Zero or More: *

The * character states there can be any number of the proceeding symbol or character set. That can include zero:

✔️ ab*c -> ac
✔️ ab*c -> abc
✔️ ab*c -> abbc
✔️ ab*c -> abbbbbc

✔️ a.*c -> ac
✔️ a.*c -> abc
✔️ a.*c -> a123c
✔️ a.*c -> a123 abc

✔️ a[bcd]*e -> ae
✔️ a[bcd]*e -> abe
✔️ a[bcd]*e -> ace
✔️ a[bcd]*e -> abcde
✔️ a[bcd]*e -> abcdcdbe
❌ a[bcd]*e -> a1e

One or More: +

The + character specifies we want at least one of the proceeding symbol or character set, but there can be more:

❌ ab+c -> ac
✔️ ab+c -> abc
✔️ ab+c -> abbc
✔️ ab+c -> abbbbbc

❌ a.+c -> ac
✔️ a.+c -> abc
✔️ a.+c -> a123c
✔️ a.+c -> a123 abc

❌ a[bcd]+e -> ae
✔️ a[bcd]+e -> abe
✔️ a[bcd]+e -> ace
✔️ a[bcd]+e -> abcde
✔️ a[bcd]+e -> abcdcdbe
❌ a[bcd]+e -> ale

Exactly x repetitions: {x}

The brace syntax allows us to be more specific with how many repetitions we want. We can pass a single number between the braces, to specify we want a specific number of repetitions.

Note, a common mistake here comes when using this syntax alongside a substring search, like std::regex_search. In that context, a pattern like [0-9]{2} which searches for exactly 2 digits will return true on an input like 123. Whilst the entire string of 123 has 3 digits, it has two substrings of 2 digits - 12 and 23.

If we wanted this input to not match, we’d need to be more specific. For example, if we wanted our entire string to be exactly 2 digits, we could use std::regex_match, instead of std::regex_search, or add the start and end of input symbols ^ and $ to our regex.

In the following example, we look for exactly two repetitions:

❌ ab{2}c -> ac
❌ ab{2}c -> abc
✔️ ab{2}c -> abbc
❌ ab{2}c -> abbbc

❌ a.{2}c -> ac
❌ a.{2}c -> abc
✔️ a.{2}c -> a12c
❌ a.{2}c -> a123c

❌ a[bcd]{2}e -> ae
❌ a[bcd]{2}e -> abe
❌ a[bcd]{2}e -> ace
✔️ a[bcd]{2}e -> abce
✔️ a[bcd]{2}e -> acde
❌ a[bcd]{2}e -> abcde

// 256 bit hexadecimal
✔️ [A-F0-9]{2} -> 6F

// hexadecimal color
✔️ [A-F0-9]{6} -> 6F4AFF

At least x repetitions: {x,}

By adding a trailing comma within our braces, we specify that we want at least x repetitions, without an upper limit. Below, we search for at least two repetitions:

❌ ab{2,}c -> ac
❌ ab{2,}c -> abc
✔️ ab{2,}c -> abbc
✔️ ab{2,}c -> abbbc

❌ a.{2,}c -> ac
❌ a.{2,}c -> abc
✔️ a.{2,}c -> a12c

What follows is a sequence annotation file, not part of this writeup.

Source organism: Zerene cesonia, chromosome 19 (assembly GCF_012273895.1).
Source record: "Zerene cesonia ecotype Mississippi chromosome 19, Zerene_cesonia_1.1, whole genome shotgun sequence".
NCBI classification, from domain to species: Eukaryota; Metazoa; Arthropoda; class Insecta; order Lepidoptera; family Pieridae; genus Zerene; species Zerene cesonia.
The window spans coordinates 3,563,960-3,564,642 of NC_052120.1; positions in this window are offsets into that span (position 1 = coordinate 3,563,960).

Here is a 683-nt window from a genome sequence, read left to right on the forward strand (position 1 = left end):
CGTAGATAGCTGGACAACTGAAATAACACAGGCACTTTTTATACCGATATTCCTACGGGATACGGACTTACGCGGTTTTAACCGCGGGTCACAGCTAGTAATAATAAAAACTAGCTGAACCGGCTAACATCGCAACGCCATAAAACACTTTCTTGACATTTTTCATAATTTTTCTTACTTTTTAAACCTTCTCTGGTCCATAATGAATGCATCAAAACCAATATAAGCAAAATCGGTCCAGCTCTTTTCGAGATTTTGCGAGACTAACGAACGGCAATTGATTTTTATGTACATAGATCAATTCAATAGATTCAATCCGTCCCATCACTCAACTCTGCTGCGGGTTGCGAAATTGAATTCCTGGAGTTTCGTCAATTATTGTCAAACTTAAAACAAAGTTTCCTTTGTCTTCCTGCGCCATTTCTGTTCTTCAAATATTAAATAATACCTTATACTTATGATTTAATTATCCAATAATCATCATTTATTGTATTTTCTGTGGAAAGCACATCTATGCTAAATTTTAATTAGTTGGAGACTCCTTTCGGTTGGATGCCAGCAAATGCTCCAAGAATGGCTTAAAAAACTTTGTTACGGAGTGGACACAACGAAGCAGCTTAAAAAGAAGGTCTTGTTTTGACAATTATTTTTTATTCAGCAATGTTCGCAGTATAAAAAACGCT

✔️ a.{2,}c -> a123c

❌ a[bcd]{2,}e -> ae
❌ a[bcd]{2,}e -> abe
❌ a[bcd]{2,}e -> ace
✔️ a[bcd]{2,}e -> abce
✔️ a[bcd]{2,}e -> acde
✔️ a[bcd]{2,}e -> abcde

From x to y repetitions: {x, y}:

By adding a second number to our braces, we can specify both a lower and upper range for the number of repetitions we are looking for. Below, we search for at least one, but not more than three repetitions of our previous symbol or character set:

// Looking for 1 to 3 repetitions
❌ ab{1,3}c -> ac
✔️ ab{1,3}c -> abc
✔️ ab{1,3}c -> abbc
✔️ ab{1,3}c -> abbbc
❌ ab{1,3}c -> abbbbc

❌ a.{1,3}c -> ac
✔️ a.{1,3}c -> abc
✔️ a.{1,3}c -> a12c
✔️ a.{1,3}c -> a123c
❌ a.{1,3}c -> a1234c

❌ a[bcd]{1,3}e -> ae
✔️ a[bcd]{1,3}e -> abe
✔️ a[bcd]{1,3}e -> ace
✔️ a[bcd]{1,3}e -> abce
✔️ a[bcd]{1,3}e -> acde
✔️ a[bcd]{1,3}e -> abcde
❌ a[bcd]{1,3}e -> abbcde

Repetition with Character Set Shortcuts

The repetition specifiers also work with the character set shortcuts \s, \w, and \d:

❌ the\s+cat -> thecat
✔️ the\s+cat -> the cat
✔️ the\s+cat -> the    cat

✔️ c\w*t -> ct
✔️ c\w*t -> cat
✔️ c\w*t -> coat
❌ c\w*t -> c5t

❌ \d{2} -> 1
✔️ \d{2} -> 10

// Substring match
✔️ \d{2} -> 100

// Full string match
^\d{2}$ -> 100

❌ \d{2,} -> 1
✔️ \d{2,} -> 10
✔️ \d{2,} -> 100

✔️ \d{1.3} -> 1
✔️ \d{1.3} -> 10
✔️ \d{1.3} -> 100

// Substring match
✔️ \d{1.3} -> 1000

// Full string match
^\d{1.3}$ -> 1000

In the next lesson, we’ll cover regular expression capture groups. These build on the regex syntax we learned but will allow us to go beyond just checking whether or not the text matches the regular expression pattern we created.

With capture groups, we will learn how to use regex to filter through and extract parts of our text, or to replace segments of it in a targeted way.

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Ryan McCombe
Ryan McCombe
Posted
This lesson is part of the course:

Professional C++

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Regex Capture Groups in C++

An introduction to regular expression capture groups, and how to use them in C++ with regex search, replace, iterator, and token_iterator